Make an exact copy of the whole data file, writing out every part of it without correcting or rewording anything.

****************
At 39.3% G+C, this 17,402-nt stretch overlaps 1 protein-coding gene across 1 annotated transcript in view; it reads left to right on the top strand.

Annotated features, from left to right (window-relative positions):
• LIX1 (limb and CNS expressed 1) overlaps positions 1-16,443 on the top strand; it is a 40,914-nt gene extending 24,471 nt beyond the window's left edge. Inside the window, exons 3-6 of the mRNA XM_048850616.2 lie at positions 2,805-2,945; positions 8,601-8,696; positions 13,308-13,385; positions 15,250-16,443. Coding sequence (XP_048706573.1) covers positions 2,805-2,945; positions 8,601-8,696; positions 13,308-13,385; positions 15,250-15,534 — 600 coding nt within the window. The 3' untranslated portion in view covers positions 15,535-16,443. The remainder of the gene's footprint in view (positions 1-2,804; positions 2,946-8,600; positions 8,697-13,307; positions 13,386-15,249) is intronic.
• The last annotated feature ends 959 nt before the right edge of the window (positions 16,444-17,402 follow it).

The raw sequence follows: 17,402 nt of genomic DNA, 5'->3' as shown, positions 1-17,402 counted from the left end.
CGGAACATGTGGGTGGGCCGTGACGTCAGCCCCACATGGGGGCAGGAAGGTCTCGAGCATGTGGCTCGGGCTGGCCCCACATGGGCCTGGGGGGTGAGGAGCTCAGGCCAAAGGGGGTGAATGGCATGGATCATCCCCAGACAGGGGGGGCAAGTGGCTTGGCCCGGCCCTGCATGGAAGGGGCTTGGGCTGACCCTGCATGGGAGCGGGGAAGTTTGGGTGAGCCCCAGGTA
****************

At 39.3% G+C, this 17,402-nt stretch overlaps 1 protein-coding gene across 1 annotated transcript in view; it reads left to right on the top strand.

Annotated features, from left to right (window-relative positions):
• LIX1 (limb and CNS expressed 1) overlaps positions 1-16,443 on the top strand; it is a 40,914-nt gene extending 24,471 nt beyond the window's left edge. Inside the window, exons 3-6 of the mRNA XM_048850616.2 lie at positions 2,805-2,945; positions 8,601-8,696; positions 13,308-13,385; positions 15,250-16,443. Coding sequence (XP_048706573.1) covers positions 2,805-2,945; positions 8,601-8,696; positions 13,308-13,385; positions 15,250-15,534 — 600 coding nt within the window. The 3' untranslated portion in view covers positions 15,535-16,443. The remainder of the gene's footprint in view (positions 1-2,804; positions 2,946-8,600; positions 8,697-13,307; positions 13,386-15,249) is intronic.
• The last annotated feature ends 959 nt before the right edge of the window (positions 16,444-17,402 follow it).

The raw sequence follows: 17,402 nt of genomic DNA, 5'->3' as shown, positions 1-17,402 counted from the left end.
CGGAACATGTGGGTGGGCCGTGACGTCAGCCCCACATGGGGGCAGGAAGGTCTCGAGCATGTGGCTCGGGCTGGCCCCACATGGGCCTGGGGGGTGAGGAGCTCAGGCCAAAGGGGGTGAATGGCATGGATCATCCCCAGACAGGGGGGGCAAGTGGCTTGGCCCGGCCCTGCATGGAAGGGGCTTGGGCTGACCCTGCATGGGAGCGGGGAAGTTTGGGTGAGCCCCAGGTA